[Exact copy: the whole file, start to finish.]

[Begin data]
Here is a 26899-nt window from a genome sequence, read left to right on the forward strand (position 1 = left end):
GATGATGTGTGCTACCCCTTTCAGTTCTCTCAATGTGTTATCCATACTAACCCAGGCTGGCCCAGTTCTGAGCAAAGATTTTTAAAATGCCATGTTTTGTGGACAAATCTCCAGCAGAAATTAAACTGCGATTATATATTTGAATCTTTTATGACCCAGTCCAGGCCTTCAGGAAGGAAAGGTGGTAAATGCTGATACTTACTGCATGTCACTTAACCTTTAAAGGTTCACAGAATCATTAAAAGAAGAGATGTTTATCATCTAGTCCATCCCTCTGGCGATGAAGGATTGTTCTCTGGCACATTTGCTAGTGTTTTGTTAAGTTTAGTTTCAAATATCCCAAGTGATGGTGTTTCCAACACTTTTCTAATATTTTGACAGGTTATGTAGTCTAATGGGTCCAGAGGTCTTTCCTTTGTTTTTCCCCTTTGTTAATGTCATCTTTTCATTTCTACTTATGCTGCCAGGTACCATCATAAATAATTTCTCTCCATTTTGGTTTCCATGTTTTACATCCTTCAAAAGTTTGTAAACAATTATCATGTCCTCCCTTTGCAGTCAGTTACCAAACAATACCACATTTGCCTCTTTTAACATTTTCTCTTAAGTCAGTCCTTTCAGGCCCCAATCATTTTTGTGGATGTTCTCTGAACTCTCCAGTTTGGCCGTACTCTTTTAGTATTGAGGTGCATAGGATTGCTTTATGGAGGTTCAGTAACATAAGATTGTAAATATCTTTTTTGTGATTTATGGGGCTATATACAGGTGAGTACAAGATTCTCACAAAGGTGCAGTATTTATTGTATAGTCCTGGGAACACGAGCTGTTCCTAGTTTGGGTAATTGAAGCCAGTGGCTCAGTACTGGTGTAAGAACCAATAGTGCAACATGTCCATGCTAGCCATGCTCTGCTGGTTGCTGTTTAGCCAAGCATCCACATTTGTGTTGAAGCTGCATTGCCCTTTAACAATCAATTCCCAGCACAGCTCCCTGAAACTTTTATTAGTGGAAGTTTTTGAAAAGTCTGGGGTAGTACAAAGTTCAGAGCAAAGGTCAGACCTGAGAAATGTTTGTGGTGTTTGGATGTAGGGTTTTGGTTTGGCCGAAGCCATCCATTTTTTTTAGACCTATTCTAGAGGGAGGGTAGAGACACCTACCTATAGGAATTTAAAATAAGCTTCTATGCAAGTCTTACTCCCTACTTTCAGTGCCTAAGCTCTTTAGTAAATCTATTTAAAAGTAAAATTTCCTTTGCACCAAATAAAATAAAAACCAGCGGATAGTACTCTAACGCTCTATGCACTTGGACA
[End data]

Here is a 26899-nt window from a genome sequence, read left to right on the forward strand (position 1 = left end):
GATGATGTGTGCTACCCCTTTCAGTTCTCTCAATGTGTTATCCATACTAACCCAGGCTGGCCCAGTTCTGAGCAAAGATTTTTAAAATGCCATGTTTTGTGGACAAATCTCCAGCAGAAATTAAACTGCGATTATATATTTGAATCTTTTATGACCCAGTCCAGGCCTTCAGGAAGGAAAGGTGGTAAATGCTGATACTTACTGCATGTCACTTAACCTTTAAAGGTTCACAGAATCATTAAAAGAAGAGATGTTTATCATCTAGTCCATCCCTCTGGCGATGAAGGATTGTTCTCTGGCACATTTGCTAGTGTTTTGTTAAGTTTAGTTTCAAATATCCCAAGTGATGGTGTTTCCAACACTTTTCTAATATTTTGACAGGTTATGTAGTCTAATGGGTCCAGAGGTCTTTCCTTTGTTTTTCCCCTTTGTTAATGTCATCTTTTCATTTCTACTTATGCTGCCAGGTACCATCATAAATAATTTCTCTCCATTTTGGTTTCCATGTTTTACATCCTTCAAAAGTTTGTAAACAATTATCATGTCCTCCCTTTGCAGTCAGTTACCAAACAATACCACATTTGCCTCTTTTAACATTTTCTCTTAAGTCAGTCCTTTCAGGCCCCAATCATTTTTGTGGATGTTCTCTGAACTCTCCAGTTTGGCCGTACTCTTTTAGTATTGAGGTGCATAGGATTGCTTTATGGAGGTTCAGTAACATAAGATTGTAAATATCTTTTTTGTGATTTATGGGGCTATATACAGGTGAGTACAAGATTCTCACAAAGGTGCAGTATTTATTGTATAGTCCTGGGAACACGAGCTGTTCCTAGTTTGGGTAATTGAAGCCAGTGGCTCAGTACTGGTGTAAGAACCAATAGTGCAACATGTCCATGCTAGCCATGCTCTGCTGGTTGCTGTTTAGCCAAGCATCCACATTTGTGTTGAAGCTGCATTGCCCTTTAACAATCAATTCCCAGCACAGCTCCCTGAAACTTTTATTAGTGGAAGTTTTTGAAAAGTCTGGGGTAGTACAAAGTTCAGAGCAAAGGTCAGACCTGAGAAATGTTTGTGGTGTTTGGATGTAGGGTTTTGGTTTGGCCGAAGCCATCCATTTTTTTTAGACCTATTCTAGAGGGAGGGTAGAGACACCTACCTATAGGAATTTAAAATAAGCTTCTATGCAAGTCTTACTCCCTACTTTCAGTGCCTAAGCTCTTTAGTAAATCTATTTAAAAGTAAAATTTCCTTTGCACCAAATAAAATAAAAACCAGCGGATAGTACTCTAACGCTCTATGCACTTGGACA